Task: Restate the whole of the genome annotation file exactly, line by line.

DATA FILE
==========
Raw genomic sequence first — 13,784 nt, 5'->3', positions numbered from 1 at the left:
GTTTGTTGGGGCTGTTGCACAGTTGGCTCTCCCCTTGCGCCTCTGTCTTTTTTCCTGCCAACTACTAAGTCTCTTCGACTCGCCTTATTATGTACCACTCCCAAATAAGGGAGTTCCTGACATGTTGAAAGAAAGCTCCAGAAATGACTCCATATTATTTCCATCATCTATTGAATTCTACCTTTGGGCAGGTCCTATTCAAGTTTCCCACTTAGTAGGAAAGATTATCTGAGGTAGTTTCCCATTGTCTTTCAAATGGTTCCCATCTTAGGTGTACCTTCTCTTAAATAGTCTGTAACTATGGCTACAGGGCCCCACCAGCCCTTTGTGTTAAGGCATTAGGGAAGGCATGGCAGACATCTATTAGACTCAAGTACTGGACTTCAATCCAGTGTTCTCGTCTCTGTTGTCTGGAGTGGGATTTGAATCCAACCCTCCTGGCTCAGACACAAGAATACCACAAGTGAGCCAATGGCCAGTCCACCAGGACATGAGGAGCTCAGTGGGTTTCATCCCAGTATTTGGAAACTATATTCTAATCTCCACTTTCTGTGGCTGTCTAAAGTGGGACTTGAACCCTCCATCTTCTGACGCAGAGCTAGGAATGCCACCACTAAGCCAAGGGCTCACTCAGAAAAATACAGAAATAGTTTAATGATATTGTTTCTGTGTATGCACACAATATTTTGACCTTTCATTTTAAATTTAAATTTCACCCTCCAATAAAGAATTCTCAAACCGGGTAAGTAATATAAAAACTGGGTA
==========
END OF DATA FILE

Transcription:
Raw genomic sequence first — 13,784 nt, 5'->3', positions numbered from 1 at the left:
GTTTGTTGGGGCTGTTGCACAGTTGGCTCTCCCCTTGCGCCTCTGTCTTTTTTCCTGCCAACTACTAAGTCTCTTCGACTCGCCTTATTATGTACCACTCCCAAATAAGGGAGTTCCTGACATGTTGAAAGAAAGCTCCAGAAATGACTCCATATTATTTCCATCATCTATTGAATTCTACCTTTGGGCAGGTCCTATTCAAGTTTCCCACTTAGTAGGAAAGATTATCTGAGGTAGTTTCCCATTGTCTTTCAAATGGTTCCCATCTTAGGTGTACCTTCTCTTAAATAGTCTGTAACTATGGCTACAGGGCCCCACCAGCCCTTTGTGTTAAGGCATTAGGGAAGGCATGGCAGACATCTATTAGACTCAAGTACTGGACTTCAATCCAGTGTTCTCGTCTCTGTTGTCTGGAGTGGGATTTGAATCCAACCCTCCTGGCTCAGACACAAGAATACCACAAGTGAGCCAATGGCCAGTCCACCAGGACATGAGGAGCTCAGTGGGTTTCATCCCAGTATTTGGAAACTATATTCTAATCTCCACTTTCTGTGGCTGTCTAAAGTGGGACTTGAACCCTCCATCTTCTGACGCAGAGCTAGGAATGCCACCACTAAGCCAAGGGCTCACTCAGAAAAATACAGAAATAGTTTAATGATATTGTTTCTGTGTATGCACACAATATTTTGACCTTTCATTTTAAATTTAAATTTCACCCTCCAATAAAGAATTCTCAAACCGGGTAAGTAATATAAAAACTGGGTA